Saturday, June 23, 2018
St. John the Baptist before Herod
from the Petite Heures du Jean, Duc de Berry
The Church typically celebrates saints on the anniversary of their entering into eternal life. Only three persons' nativities are celebrated.
The Nativity of our Lord, of course is the second most important feast of the year(Christmas). We celebrate His Nativity, of course, be cause He is God the Son, and the Redeemer of all mankind.
The Nativity of the Blessed Virgin Mary is celebrated on September 8th, though it does not generate a great deal of devotional attention. We celebrate her nativity because she was the ark of the new covenant, and the only woman conceived without the stain of original sin.
And St. John the Baptist's nativity on June 24th has always been more popular, because it is one of those natural coincidences between the celebration of the natural year, and the Christian calendar. We celebrate St. John the Baptist's nativity because he was sanctified in his mother's womb, when Our Lady visited her and St. John leapt in joy inside her.
It is close to the longest day of the year (the summer solstice), as Christmas is close to the shortest. It was typically celebrated in medieval times with Mass, bonfires, rolling flaming cart wheels downhill, public feasting, flower garlands, gathering of herbs (especially St. John's Wort), and religious processions.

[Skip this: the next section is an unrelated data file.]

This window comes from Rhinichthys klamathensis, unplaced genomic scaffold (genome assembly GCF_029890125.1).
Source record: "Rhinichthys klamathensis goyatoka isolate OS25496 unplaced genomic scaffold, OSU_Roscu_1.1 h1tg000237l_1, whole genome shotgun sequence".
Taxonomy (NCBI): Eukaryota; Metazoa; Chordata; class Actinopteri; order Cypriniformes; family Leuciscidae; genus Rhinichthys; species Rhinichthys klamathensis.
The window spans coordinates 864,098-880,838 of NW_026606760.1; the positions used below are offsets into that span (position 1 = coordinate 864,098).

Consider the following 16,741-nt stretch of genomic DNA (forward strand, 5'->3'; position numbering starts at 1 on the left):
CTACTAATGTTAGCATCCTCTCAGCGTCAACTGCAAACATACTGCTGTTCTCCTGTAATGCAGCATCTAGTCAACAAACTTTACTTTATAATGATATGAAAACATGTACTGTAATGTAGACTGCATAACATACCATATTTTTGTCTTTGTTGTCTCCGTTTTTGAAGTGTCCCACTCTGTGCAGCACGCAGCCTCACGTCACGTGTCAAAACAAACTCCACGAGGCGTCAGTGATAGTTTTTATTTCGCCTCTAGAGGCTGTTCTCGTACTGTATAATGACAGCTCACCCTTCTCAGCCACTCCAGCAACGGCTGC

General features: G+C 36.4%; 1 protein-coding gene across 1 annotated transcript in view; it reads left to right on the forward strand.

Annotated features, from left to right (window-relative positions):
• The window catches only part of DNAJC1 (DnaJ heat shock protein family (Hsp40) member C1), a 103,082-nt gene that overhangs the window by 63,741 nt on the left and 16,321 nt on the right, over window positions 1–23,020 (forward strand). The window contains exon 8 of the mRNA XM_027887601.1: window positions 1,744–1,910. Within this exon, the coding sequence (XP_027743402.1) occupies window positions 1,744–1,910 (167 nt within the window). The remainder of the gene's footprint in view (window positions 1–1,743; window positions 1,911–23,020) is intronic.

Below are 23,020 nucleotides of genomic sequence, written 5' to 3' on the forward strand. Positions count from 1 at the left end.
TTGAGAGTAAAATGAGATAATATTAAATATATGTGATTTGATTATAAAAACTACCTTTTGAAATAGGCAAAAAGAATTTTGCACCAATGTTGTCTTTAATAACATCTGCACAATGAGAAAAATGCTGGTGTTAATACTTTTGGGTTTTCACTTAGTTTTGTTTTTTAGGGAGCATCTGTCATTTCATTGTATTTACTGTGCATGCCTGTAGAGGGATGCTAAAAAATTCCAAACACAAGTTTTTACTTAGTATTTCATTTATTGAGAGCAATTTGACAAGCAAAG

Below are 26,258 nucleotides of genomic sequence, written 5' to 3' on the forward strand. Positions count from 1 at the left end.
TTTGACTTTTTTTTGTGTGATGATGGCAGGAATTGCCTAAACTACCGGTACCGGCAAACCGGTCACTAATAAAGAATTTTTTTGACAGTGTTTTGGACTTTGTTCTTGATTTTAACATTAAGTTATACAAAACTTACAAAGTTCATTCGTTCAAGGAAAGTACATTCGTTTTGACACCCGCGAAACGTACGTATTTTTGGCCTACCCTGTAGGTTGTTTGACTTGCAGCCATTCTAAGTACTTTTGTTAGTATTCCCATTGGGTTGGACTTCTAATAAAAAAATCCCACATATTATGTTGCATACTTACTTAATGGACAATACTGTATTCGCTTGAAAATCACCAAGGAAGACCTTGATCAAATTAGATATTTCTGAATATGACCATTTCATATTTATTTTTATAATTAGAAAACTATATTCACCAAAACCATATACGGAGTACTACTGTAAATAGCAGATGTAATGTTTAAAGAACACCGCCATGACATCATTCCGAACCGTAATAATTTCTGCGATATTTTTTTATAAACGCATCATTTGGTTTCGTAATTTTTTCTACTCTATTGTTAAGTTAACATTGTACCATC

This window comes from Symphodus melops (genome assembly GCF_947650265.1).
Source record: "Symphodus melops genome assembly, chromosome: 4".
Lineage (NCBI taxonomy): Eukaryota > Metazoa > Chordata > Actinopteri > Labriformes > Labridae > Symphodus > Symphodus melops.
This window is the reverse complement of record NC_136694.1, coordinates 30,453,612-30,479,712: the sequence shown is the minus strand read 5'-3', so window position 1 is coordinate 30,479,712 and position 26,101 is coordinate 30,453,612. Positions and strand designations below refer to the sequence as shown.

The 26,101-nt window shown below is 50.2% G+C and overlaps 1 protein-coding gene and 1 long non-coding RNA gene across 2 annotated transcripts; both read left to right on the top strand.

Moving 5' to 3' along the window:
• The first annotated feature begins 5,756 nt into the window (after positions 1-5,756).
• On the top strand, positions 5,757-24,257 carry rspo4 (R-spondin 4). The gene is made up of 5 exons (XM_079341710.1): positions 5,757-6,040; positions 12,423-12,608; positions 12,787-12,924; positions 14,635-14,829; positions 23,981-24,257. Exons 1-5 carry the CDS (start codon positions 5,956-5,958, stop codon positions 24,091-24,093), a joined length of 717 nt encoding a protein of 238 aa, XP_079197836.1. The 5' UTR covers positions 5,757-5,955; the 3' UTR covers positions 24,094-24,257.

And most of the jollification took place on the Eve of St. John's Nativity, which would be tonight. Most holydays were celebrated as wakes, with the merrymaking beginning the evening before, just as we today consider Christmas celebrations to have begun after the first Mass for Christmas (4pm on Christmas Eve).
Also, like Christmas, it is a "quarter day," when quarterly rents and other obligations were due. The Quarter Days are March 25th (Lady Day) June 24th (Midsummer Day) September 29th (Michaelmas), and December 25th (Christmas).
Andrew at The Shrine of the Holy Whapping has more on St. John's Eve customs.